One Republican and seven Democratic presidential candidates passed through this Texas Gulf Coast city last week, looking not for sun and sand, but Hispanic votes. By coming here to address the nation's largest Hispanic organization, the eight hopefuls were looking not only to garner favor with the fastest growing minority group in the United States, but to make inroads in Texas, a big state that has become all the more important with the advent of the South's ``Super Tuesday'' primary next March.
In four days of speeches that wrapped up Sunday, the candidates spoke to more than 3,000 delegates of the League of United Latin American Citizens (LULAC) on family, jobs, immigration reform, minority opportunity, and relations with Latin America - all issues considered important in wooing the Hispanics.
The seven Democrats were former Arizona Gov. Bruce Babbitt, Delaware Sen. Joseph Biden, Massachusetts Gov. Michael Dukakis, US Rep. Richard Gephardt of Missouri, Tennessee Sen. Albert Gore, the Rev. Jesse Jackson, and Illinois Sen. Paul Simon. The only Republican candidate addressing the group was US Rep. Jack Kemp of New York.
The absence of other Republican hopefuls, all of whom had been invited, as well as any senior officials of the Reagan administration, was considered by a number of LULAC leaders a slap in the face, and a mistake for the 1988 elections.
``I think the Republicans are sending the wrong message to Hispanic Americans,'' said president Oscar Moran, who two years ago was elected LULAC's first Republican president. ``They're saying, `We want your votes, but we're not ready to come to you yet.'''
Added former league president Tony Bonilla, ``[Republicans] have not become visionary enough to recognize that not all Hispanics are Democrats.'' Hispanics' growing ``economic diversity'' is leading to greater political independence, he said, ``but the Republicans will not benefit from that if they don't bother to come to us to make their views known.''
That point was reinforced when delegates gave Mr. Kemp one of the more enthusiastic ovations accorded a candidate, following his speech on equal opportunity and free enterprise. Saying that ``somewhere along the way my party stumbled,'' Kemp said he wanted to see the Republicans ``taking risks to open our doors,'' to be ``not a Grand Old Party, but a Growth and Opportunity Party.''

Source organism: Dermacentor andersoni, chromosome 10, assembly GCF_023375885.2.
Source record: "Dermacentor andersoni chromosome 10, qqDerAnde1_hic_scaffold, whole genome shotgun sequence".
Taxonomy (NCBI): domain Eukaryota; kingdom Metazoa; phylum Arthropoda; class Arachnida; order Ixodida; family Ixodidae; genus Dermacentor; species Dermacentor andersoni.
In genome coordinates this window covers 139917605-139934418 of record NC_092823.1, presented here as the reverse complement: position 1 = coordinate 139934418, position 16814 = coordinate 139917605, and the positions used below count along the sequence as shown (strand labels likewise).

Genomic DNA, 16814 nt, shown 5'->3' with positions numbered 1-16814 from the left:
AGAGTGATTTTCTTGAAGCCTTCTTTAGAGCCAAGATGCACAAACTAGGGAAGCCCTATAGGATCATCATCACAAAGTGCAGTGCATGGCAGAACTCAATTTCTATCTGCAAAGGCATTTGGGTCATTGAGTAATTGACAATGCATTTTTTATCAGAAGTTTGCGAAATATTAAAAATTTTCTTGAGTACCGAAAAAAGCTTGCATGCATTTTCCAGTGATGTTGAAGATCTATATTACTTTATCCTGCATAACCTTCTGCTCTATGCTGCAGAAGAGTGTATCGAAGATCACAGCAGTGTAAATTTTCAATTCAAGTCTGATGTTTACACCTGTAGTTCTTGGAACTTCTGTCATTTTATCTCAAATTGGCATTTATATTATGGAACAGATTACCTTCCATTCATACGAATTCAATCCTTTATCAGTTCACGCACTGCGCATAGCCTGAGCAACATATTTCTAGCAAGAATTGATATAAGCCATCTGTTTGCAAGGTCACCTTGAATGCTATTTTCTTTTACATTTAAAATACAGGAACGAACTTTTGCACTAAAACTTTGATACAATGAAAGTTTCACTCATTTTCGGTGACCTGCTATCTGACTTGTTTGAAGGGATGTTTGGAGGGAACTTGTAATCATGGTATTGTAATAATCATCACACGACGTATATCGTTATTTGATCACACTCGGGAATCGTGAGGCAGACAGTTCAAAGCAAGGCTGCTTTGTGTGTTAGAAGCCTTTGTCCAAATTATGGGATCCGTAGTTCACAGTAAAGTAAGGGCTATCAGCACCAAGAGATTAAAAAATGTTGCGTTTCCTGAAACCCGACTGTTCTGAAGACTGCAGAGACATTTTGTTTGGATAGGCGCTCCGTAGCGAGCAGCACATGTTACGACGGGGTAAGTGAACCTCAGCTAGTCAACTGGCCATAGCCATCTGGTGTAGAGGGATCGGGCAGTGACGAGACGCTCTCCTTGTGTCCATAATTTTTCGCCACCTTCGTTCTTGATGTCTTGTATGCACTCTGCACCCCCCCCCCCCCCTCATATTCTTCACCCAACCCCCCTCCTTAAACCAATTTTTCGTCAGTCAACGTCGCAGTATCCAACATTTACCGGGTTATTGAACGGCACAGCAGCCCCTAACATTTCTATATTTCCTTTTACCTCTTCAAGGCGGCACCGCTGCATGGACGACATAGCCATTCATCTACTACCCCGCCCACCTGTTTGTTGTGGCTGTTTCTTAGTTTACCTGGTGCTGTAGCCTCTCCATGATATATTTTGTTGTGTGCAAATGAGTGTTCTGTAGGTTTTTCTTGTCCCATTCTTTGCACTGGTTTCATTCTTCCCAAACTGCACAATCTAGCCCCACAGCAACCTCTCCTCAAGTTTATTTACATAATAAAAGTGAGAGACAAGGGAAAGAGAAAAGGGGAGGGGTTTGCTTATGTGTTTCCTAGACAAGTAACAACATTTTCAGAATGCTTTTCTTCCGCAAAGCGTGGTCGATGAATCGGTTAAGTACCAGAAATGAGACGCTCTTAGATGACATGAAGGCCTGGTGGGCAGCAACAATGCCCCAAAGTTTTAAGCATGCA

The conclave of mostly middle-class Hispanics - and mostly Mexican-Americans, with lesser representation of the nation's Cubans, Puerto Ricans, and Central Americans - seemed pleased with the attention paid them by Democratic candidates, and particularly with the Spanish spoken by Governors Dukakis and Babbitt. In a straw poll taken Saturday, delegates favored Babbitt and Dukakis, with 31 percent and 29 percent respectively, followed by Mr. Jackson with 18 percent.
But as one delegate from Lubbock, Texas, said, ``Speaking another language is fine, but what matters are their views on issues.''
San Antonio Mayor Henry Cisneros, in a Friday evening address, told the convention it is ``not enough for candidates to come and tell you what we must do.'' LULAC must join with the nation's Hispanic leadership, he said, ``to tell [the candidates], `This is what we must have.'''
To that end, Mr. Cisneros announced that a group of perhaps 50 of the nation's Hispanic leaders would meet later this summer to work up a common agenda to give Hispanics across the country a ``common voice'' in the campaign.
Among the points he suggested be addressed are education funding, urban aid, bilingual education, and the emergence of a permanent underclass in the US. He said the next presidential Cabinet should contain ``at least one ... Hispanic,'' and the next president should actively oppose the English-only movement.
On Sunday, Jorge Rodriguez, special assistant to Mr. Moran, said LULAC was suggesting that the leadership conference take place rather in early spring, before the primaries, and in San Antonio.
Yet with Hispanics likely to make up about 4 percent of the vote in the general election, it is uncertain how responsive candidates would be to such demands. As Willie Velasquez, president of San Antonio's Southwest Voter Registration/Education Project noted, the importance of Hispanics is in their concentration, and especially in Texas, California, and Florida.
Mr. Velasquez said Hispanics made up nearly one-quarter of the Texas Democratic primary vote in May 1986, a figure that helps explain the strong showing here by 1988 Democratic contenders.
The fact that less than 2 percent of Texas Hispanics registered to vote participated in the Republican primary may also explain why Kemp was alone among Republicans to appear before LULAC.
Still, Velasquez said he was surprised the Republicans ``ignored this convention.'' He said that while Hispanics still tend to vote heavily Democratic, they are increasingly willing to consider a Republican. He pointed out that Lyndon Johnson attracted 92 percent of the Hispanic vote in 1964, but Walter Mondale garnered only 73 percent 20 years later.
The poor Republican response to LULAC was a ``personal disappointment'' to Moran, who two years ago was elected as the organization's first Republican leader.